The citizen scientists of the Grenadines Seabird Guardians have been busy conducting surveys as well, including using remote cameras and other devices to search for invasive predators like rats on uninhabited islands. The field work was successful, allowing us to update maps showing where non-native mammals are found, and they also managed to clean up a lot of litter, making the island safer for birds, sea turtles, and other wildlife that can get entangled in or eat plastics and other waste. It's good timing because the migratory gulls and terns have just returned to start their nesting season!

The Working Group that oversees the Grenadines Seabird Conservation Plan has met online to discuss the issues of invasive mammals and seabird harvesting. The group is made up of diverse stakeholders, including government, non-profits, and fisherfolk, who advise on the best strategies to address crucial conservation concerns while making sure different perspectives are included.

I am really proud of our teams, those working remotely and in the field, who continue to make progress in protecting these regionally and globally important nesting sites for seabirds despite the restrictions posed by the pandemic. I hope you will show your support for their perserverance by contributing what you can during this matching campaign. Thank you!

Photos: 1. Rowena Kind Desouza (artist) 2. Annique Patterson (artist) 3 & 4. Kate Charles. All use by permission.

Artwork showing threat of ingesting plastic
Artwork showing threat of ingesting plastic
A field lesson in using remote wildlife cameras
A field lesson in using remote wildlife cameras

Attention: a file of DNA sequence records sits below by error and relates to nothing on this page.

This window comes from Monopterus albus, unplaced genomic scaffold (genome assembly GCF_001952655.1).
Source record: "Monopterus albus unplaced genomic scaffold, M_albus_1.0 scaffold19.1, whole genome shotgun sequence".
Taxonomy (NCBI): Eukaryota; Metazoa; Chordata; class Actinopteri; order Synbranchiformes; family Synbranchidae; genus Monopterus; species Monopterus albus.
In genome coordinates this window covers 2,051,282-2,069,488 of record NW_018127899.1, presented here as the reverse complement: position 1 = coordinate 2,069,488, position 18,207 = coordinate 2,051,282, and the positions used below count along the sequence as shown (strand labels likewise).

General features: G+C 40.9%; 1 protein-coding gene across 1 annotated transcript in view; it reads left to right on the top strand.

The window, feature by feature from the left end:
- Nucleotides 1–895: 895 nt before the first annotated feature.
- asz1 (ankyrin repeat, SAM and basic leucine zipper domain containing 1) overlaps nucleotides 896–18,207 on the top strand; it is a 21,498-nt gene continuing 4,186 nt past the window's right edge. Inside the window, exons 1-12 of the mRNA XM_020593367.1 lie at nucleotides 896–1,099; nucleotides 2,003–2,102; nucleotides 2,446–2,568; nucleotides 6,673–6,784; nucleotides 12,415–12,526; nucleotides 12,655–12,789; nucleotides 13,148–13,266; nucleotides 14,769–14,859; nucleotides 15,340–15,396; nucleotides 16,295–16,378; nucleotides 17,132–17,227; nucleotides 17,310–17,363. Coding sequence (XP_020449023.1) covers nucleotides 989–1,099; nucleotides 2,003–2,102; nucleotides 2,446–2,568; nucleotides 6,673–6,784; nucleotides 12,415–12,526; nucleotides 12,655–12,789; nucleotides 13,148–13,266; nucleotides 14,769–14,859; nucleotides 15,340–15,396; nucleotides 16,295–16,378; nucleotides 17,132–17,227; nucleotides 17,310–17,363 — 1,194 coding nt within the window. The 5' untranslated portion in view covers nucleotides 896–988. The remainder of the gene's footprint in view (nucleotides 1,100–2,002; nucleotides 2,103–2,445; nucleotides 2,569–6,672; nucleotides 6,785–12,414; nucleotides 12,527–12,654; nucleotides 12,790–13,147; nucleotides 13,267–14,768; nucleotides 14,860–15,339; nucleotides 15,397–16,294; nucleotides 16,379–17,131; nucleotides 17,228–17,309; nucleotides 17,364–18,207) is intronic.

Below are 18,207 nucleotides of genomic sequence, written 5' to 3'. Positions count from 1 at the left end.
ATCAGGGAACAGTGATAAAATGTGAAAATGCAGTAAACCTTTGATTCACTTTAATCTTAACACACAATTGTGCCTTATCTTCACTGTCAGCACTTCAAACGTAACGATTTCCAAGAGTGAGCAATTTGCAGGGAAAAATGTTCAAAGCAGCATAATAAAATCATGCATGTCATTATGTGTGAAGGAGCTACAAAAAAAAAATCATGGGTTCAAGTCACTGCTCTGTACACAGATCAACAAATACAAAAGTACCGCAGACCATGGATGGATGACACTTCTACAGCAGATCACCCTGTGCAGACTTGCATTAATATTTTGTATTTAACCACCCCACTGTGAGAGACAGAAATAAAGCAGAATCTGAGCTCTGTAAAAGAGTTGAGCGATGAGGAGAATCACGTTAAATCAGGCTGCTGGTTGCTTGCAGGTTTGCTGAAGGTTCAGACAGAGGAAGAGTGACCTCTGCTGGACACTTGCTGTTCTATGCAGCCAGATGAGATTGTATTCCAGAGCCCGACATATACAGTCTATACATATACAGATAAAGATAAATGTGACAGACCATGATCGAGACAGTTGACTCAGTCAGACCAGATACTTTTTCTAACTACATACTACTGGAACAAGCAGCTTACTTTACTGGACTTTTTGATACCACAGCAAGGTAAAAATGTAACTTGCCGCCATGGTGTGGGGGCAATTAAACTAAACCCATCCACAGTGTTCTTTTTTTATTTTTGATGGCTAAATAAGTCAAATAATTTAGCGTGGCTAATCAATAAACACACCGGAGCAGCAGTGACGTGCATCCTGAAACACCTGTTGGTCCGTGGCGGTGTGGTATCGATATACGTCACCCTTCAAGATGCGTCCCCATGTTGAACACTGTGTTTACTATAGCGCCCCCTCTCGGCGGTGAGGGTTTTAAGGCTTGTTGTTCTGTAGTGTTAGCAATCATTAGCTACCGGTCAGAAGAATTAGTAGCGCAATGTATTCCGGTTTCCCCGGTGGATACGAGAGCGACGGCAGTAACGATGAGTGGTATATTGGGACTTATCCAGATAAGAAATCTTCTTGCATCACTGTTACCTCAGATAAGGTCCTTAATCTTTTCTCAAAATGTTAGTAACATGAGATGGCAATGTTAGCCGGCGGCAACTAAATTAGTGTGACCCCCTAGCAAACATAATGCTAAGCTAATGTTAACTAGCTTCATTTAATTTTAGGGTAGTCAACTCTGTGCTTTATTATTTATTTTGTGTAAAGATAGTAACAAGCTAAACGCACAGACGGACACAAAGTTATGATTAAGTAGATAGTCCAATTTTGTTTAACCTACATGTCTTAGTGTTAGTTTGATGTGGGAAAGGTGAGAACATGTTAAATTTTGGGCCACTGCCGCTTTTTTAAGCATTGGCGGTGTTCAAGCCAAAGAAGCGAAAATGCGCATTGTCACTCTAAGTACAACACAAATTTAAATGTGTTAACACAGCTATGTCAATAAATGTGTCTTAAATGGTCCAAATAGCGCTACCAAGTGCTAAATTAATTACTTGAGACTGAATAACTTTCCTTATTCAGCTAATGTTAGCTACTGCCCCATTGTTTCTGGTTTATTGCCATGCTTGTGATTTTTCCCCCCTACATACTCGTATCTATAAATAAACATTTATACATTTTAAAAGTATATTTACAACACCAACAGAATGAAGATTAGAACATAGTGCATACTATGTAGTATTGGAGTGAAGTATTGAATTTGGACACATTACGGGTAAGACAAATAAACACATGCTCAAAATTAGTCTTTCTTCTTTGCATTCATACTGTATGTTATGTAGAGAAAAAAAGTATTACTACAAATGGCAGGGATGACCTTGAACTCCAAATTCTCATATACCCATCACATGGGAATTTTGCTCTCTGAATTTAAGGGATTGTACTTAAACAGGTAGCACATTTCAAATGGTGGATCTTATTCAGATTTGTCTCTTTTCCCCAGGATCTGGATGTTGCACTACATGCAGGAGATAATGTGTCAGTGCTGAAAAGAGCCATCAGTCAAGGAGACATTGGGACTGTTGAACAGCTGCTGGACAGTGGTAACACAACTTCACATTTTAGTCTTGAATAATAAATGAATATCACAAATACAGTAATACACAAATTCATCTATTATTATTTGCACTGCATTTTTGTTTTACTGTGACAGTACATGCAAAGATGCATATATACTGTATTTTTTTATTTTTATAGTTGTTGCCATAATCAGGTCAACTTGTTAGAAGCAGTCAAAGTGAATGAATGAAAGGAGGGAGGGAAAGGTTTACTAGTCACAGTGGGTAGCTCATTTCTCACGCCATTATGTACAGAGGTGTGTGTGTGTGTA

A creative solution for removing litter!
A creative solution for removing litter!

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Removing a fish trap. Photo: Davon Baker
Removing a fish trap. Photo: Davon Baker

As storm clouds gathered on the horizon and the winds whipped up the seas of remote White Island in the Grenadines, volunteers hurried to pull a large fish trap from the sand. White Island was one of several islands our team and partners cleaned as part of the International Coastal Cleanup. This is also hurricane season and many seabirds do not nest during this time, which means we did not disturb them when visiting the islands they call home.  

Marine litter, especially plastic, is a threat to wildlife, including the seabirds and sea turtles that nest on these uninhabited islands. They can get tangled in litter or mistake it for food and get sick or die from eating it.  Sadly, ocean currents carry litter to the most remote places in the world, which are also often the last refuges from human development and disturbance for wildlife. 

Over 600 pounds of litter was collected during September and October, including more than 2,000 plastic bottles as well as hundreds of shoes and pieces of styrofoam! The litter was loaded onto a wooden fishing boat and disposed of at the waste facility on the main island.

Cleaning up litter is not enough, though. Our outreach programs and school curriculum include lessons on the importance of reducing plastic use and properly disposing of waste. Since this was the first time these islands have ever been cleaned, our hope is that there will be much less litter during future cleanups as citizens and companies around the world start acting responsibly to reduce marine litter.

Your contribution makes these important programs possible. Over the years, our team has trained dozens of members of the Grenadines Seabird Guardians, who serve as citizen-scientists, environmental advocates, and now litter fighters. On behalf of these volunteers, I'd like to express our sincere gratitude for your support and empowering individuals to take action in protecting these crucial nesting sites.

Weighing and recording litter. Photo: Keone Drew
Weighing and recording litter. Photo: Keone Drew

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Organization Information

Environmental Protection in the Caribbean

Location: Green Cove Springs, FL - USA
Website:
Facebook: Facebook Page
Twitter: @EPICislands
Project Leader:
Natalia Collier
Green Cove Springs, FL United States
$37,621 raised of $45,000 goal
 
247 donations
$7,379 to go